The Deputy is correct that a backstop is normally something one implements if nothing else can be agreed. What we have achieved in these negotiations is an acceptance from the United Kingdom and European Union sides that we would agree the backstop first, if one likes, because we will not know what the final deal looks like until the future relationship negotiations have been completed. It will take a couple of years to agree the future relationship in trade, security, data sharing, aviation, agriculture, fishing and other areas that must be negotiated over time. The Government has stated we will not proceed with that unless we know we have agreed a backstop at an early date that can reassure people in Donegal and Derry that the Border, which does not impact on their lives today because it is largely invisible, will remain that way through Brexit. The British Government's agreement to that approach was the significant step forward achieved in March and we are now trying to agree a legally operable text for the backstop.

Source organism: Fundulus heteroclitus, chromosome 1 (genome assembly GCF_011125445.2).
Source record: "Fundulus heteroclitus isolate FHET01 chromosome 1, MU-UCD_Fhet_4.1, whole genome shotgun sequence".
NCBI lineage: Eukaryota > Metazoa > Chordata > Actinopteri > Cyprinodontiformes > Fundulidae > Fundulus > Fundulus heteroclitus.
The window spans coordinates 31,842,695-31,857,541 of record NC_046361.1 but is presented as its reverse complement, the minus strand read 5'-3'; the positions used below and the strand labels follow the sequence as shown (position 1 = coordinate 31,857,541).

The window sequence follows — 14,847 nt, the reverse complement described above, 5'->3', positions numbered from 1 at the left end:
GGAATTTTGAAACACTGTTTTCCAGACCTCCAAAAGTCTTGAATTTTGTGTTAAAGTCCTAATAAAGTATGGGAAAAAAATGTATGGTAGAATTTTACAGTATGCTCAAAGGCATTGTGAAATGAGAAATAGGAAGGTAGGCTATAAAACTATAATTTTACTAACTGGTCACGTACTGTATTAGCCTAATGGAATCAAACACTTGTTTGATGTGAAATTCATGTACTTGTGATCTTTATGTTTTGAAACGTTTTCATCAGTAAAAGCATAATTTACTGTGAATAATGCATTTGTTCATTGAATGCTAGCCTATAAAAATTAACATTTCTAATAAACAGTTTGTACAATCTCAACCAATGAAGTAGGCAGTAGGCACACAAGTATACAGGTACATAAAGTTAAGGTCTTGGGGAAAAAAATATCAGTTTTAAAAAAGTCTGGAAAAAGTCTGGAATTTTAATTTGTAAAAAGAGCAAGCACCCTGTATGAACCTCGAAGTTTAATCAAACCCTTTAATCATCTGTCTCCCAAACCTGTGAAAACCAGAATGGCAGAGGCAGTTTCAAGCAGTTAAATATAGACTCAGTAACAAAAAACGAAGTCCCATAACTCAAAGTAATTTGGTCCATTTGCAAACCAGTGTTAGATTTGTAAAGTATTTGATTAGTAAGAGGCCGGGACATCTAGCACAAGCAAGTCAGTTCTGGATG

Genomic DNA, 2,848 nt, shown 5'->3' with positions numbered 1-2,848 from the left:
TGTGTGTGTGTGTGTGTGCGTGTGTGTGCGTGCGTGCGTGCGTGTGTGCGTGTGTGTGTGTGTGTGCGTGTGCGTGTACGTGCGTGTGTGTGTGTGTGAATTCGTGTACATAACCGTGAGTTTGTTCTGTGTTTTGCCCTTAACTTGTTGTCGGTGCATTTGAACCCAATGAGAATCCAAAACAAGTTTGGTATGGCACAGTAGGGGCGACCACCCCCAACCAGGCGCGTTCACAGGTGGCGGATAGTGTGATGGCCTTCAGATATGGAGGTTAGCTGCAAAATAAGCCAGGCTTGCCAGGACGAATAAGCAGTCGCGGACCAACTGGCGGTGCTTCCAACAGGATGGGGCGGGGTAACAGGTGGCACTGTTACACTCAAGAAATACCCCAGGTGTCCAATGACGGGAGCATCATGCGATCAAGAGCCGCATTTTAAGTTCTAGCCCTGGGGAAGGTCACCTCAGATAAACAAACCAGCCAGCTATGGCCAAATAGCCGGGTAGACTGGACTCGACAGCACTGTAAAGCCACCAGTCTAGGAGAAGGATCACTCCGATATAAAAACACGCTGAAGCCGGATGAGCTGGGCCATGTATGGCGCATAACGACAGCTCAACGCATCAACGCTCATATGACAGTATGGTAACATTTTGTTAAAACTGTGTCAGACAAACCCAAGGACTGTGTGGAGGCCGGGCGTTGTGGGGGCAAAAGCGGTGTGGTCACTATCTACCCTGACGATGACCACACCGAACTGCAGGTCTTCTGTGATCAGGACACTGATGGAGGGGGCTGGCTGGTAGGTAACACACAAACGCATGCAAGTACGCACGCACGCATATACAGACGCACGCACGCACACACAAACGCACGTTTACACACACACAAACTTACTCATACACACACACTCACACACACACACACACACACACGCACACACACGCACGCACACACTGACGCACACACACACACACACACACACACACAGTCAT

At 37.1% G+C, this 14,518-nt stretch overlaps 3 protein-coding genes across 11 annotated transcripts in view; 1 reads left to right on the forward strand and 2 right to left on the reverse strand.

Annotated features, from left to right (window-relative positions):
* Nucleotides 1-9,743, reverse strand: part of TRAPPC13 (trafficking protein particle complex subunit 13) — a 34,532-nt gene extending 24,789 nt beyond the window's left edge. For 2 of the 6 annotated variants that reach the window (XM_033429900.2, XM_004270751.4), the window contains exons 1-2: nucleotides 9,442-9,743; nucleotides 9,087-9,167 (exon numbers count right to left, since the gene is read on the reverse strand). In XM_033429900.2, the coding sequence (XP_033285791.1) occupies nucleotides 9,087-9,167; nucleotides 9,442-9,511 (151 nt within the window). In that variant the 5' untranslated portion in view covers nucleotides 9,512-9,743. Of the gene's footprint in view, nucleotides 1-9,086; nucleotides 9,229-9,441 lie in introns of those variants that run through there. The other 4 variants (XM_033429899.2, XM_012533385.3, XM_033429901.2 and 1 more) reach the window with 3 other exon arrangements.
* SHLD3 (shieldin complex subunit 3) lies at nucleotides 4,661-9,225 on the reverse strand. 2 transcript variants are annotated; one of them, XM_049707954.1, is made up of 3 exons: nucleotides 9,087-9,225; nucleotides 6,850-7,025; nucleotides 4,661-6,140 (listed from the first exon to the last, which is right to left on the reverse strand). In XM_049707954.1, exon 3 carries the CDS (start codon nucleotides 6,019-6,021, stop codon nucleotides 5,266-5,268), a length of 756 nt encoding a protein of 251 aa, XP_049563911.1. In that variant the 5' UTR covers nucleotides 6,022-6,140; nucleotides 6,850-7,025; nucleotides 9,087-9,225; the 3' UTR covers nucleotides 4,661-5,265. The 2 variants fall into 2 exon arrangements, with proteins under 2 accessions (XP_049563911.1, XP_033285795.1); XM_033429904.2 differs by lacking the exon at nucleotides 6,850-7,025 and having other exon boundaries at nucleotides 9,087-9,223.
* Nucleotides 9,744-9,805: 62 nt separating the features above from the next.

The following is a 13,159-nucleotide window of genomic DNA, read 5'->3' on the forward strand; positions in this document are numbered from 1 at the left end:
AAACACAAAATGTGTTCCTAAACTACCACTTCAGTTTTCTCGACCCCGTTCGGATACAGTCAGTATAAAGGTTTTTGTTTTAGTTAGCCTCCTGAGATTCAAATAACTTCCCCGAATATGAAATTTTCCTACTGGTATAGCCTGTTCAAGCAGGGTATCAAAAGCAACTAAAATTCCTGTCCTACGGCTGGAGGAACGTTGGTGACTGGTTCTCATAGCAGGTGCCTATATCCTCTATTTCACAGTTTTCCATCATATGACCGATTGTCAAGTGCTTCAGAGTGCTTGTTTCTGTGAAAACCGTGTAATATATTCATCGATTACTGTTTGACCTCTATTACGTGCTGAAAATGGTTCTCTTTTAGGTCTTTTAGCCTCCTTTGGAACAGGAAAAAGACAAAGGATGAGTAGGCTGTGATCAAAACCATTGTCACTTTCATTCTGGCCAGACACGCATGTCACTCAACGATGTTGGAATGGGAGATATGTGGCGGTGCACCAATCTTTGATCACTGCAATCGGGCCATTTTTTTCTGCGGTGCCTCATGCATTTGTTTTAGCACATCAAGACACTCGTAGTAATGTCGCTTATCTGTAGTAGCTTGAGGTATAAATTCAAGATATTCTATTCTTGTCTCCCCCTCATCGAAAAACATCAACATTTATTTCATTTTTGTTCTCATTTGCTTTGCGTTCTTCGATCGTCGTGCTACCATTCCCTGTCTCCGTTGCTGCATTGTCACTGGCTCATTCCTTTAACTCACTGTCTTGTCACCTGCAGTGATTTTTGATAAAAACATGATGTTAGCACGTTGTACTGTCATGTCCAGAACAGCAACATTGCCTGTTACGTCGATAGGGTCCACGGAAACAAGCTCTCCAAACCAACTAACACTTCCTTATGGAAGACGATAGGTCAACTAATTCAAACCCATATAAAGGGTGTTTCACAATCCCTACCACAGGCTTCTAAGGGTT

Everybody involved in the negotiations accepts there will not be a withdrawal treaty unless it includes a backstop. The withdrawal treaty is just that - the divorce arrangements. A future relationship agreement will then need to be achieved and if we can reach an agreement on borders and trade that is so seamless and attractive as not to require any border infrastructure on the island of Ireland, we will not need the backstop. However, we will insist on having the backstop in place as an insurance or fallback mechanism as part of the withdrawal treaty. To use the language of the negotiators, the backstop will be there unless or until something better is agreed.